All of the returning cast again shine in their roles. Special mention must go to Michael Caine who arguably delivers his best performance of the trilogy. The new members of the cast also deliver great performances. Anne Hathaway and Marion Cotillard both deliver wonderful female performances as Selina Kyle (AKA Catwoman) and Miranda Tate respectively. Hathaway was seductive and brilliantly cunning at the same time, and she excelled as Catwoman. Similarly, Cotillard was equally strong in her leading role as the very intelligent businesswoman Miranda Tate. Joseph Gordon-Levitt also gives a strong performance as the smart and determined policeman John Blake.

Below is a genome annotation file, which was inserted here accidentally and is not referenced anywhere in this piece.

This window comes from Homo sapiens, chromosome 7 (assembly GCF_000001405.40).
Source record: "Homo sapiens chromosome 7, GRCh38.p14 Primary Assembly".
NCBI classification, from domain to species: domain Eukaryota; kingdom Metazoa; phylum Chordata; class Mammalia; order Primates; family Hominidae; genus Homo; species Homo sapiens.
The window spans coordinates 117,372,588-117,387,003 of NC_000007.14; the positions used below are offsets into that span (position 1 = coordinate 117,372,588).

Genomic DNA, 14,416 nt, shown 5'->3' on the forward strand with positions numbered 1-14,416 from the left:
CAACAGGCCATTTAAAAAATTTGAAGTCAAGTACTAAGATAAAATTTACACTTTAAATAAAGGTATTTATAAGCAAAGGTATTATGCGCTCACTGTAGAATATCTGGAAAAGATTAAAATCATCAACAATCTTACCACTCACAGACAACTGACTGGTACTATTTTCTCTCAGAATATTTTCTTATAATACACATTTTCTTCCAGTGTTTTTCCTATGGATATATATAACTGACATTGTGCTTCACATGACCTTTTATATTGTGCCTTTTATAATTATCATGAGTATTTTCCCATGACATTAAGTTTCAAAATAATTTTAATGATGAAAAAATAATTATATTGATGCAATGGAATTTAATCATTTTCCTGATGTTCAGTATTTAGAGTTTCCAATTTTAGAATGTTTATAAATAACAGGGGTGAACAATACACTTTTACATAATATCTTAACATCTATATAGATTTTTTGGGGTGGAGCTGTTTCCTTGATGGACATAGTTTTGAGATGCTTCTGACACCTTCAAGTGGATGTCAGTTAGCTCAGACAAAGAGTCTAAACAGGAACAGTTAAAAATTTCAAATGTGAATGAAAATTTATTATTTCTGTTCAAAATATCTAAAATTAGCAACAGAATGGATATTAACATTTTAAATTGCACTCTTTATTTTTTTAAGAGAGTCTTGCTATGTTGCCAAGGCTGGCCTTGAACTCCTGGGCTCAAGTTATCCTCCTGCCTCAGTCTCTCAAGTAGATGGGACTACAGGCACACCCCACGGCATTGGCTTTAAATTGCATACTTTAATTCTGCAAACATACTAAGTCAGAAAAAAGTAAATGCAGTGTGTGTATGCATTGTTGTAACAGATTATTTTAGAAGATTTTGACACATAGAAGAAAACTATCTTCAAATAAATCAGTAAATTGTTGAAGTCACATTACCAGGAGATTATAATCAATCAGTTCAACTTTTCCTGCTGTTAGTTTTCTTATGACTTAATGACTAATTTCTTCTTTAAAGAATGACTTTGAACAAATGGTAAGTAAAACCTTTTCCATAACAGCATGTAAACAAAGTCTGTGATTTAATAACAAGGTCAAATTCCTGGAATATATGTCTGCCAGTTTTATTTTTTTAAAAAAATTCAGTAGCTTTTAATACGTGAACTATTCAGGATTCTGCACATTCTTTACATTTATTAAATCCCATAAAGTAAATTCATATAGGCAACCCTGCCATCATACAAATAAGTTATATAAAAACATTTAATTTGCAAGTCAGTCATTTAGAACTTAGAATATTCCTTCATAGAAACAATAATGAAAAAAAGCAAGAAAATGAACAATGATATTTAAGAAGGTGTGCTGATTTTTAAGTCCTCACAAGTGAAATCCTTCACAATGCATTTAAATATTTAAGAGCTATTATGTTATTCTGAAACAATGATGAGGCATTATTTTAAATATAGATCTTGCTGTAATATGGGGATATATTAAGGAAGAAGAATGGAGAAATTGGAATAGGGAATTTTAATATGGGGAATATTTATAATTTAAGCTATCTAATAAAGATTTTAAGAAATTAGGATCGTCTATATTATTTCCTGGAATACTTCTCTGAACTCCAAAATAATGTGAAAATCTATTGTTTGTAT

The Dark Knight Rises was the film we deserved and the one that we needed to wrap up this magnificent trilogy. Every member of the cast, as with the first two films, played their roles out to absolute perfection. The action scenes are again pulsating to watch and with superb acting by everyone involved, along with the perfect villain, The Dark Knight Rises was one of the best films of 2012 and is the best film of Nolan’s Dark Knight Trilogy in my opinion. In a year that produced some extraordinary films and performances, The Dark Knight Rises was a little unlucky not to pick up at least one Oscar nomination. However it remains one of 2012’s best films. I take my hat off to Christopher Nolan for giving us three individual masterpieces that combine to form one of the best film trilogies of the 21st century.

The third chapter in a trilogy, and one that this time closes the trilogy in just about a perfect way with an emotional story, more great action and an absolutely brilliant villain in Bane.